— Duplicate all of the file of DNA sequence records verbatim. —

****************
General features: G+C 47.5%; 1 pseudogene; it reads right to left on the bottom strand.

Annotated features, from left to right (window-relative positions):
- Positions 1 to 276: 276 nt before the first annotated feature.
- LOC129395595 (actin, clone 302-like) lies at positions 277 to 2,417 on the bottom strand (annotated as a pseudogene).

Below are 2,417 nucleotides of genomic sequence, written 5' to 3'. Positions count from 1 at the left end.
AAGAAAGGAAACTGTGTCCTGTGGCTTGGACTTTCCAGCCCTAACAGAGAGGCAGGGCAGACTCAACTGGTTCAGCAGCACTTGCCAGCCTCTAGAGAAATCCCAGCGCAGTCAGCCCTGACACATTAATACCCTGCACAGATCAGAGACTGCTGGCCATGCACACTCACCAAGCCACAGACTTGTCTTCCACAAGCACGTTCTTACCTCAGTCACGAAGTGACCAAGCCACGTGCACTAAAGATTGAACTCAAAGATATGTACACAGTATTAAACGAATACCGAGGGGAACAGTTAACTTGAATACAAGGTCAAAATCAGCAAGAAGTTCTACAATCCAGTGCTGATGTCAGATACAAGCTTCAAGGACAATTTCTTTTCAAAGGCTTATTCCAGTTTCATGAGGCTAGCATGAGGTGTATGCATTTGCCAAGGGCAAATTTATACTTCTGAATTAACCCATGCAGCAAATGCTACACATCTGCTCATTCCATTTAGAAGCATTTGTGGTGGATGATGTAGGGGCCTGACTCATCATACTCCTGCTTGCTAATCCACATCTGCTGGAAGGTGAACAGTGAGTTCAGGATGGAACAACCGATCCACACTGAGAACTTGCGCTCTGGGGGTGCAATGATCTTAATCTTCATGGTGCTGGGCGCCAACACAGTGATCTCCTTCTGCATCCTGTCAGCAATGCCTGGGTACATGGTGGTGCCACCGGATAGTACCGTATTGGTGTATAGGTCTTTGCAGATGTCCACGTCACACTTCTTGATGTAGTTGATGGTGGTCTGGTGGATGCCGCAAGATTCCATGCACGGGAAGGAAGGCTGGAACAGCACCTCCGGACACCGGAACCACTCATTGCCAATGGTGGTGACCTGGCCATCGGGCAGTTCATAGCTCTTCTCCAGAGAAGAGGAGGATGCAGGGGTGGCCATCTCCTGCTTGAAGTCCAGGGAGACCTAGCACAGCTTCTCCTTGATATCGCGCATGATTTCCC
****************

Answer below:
General features: G+C 47.5%; 1 pseudogene; it reads right to left on the bottom strand.

Annotated features, from left to right (window-relative positions):
- Positions 1 to 276: 276 nt before the first annotated feature.
- LOC129395595 (actin, clone 302-like) lies at positions 277 to 2,417 on the bottom strand (annotated as a pseudogene).

Below are 2,417 nucleotides of genomic sequence, written 5' to 3'. Positions count from 1 at the left end.
AAGAAAGGAAACTGTGTCCTGTGGCTTGGACTTTCCAGCCCTAACAGAGAGGCAGGGCAGACTCAACTGGTTCAGCAGCACTTGCCAGCCTCTAGAGAAATCCCAGCGCAGTCAGCCCTGACACATTAATACCCTGCACAGATCAGAGACTGCTGGCCATGCACACTCACCAAGCCACAGACTTGTCTTCCACAAGCACGTTCTTACCTCAGTCACGAAGTGACCAAGCCACGTGCACTAAAGATTGAACTCAAAGATATGTACACAGTATTAAACGAATACCGAGGGGAACAGTTAACTTGAATACAAGGTCAAAATCAGCAAGAAGTTCTACAATCCAGTGCTGATGTCAGATACAAGCTTCAAGGACAATTTCTTTTCAAAGGCTTATTCCAGTTTCATGAGGCTAGCATGAGGTGTATGCATTTGCCAAGGGCAAATTTATACTTCTGAATTAACCCATGCAGCAAATGCTACACATCTGCTCATTCCATTTAGAAGCATTTGTGGTGGATGATGTAGGGGCCTGACTCATCATACTCCTGCTTGCTAATCCACATCTGCTGGAAGGTGAACAGTGAGTTCAGGATGGAACAACCGATCCACACTGAGAACTTGCGCTCTGGGGGTGCAATGATCTTAATCTTCATGGTGCTGGGCGCCAACACAGTGATCTCCTTCTGCATCCTGTCAGCAATGCCTGGGTACATGGTGGTGCCACCGGATAGTACCGTATTGGTGTATAGGTCTTTGCAGATGTCCACGTCACACTTCTTGATGTAGTTGATGGTGGTCTGGTGGATGCCGCAAGATTCCATGCACGGGAAGGAAGGCTGGAACAGCACCTCCGGACACCGGAACCACTCATTGCCAATGGTGGTGACCTGGCCATCGGGCAGTTCATAGCTCTTCTCCAGAGAAGAGGAGGATGCAGGGGTGGCCATCTCCTGCTTGAAGTCCAGGGAGACCTAGCACAGCTTCTCCTTGATATCGCGCATGATTTCCC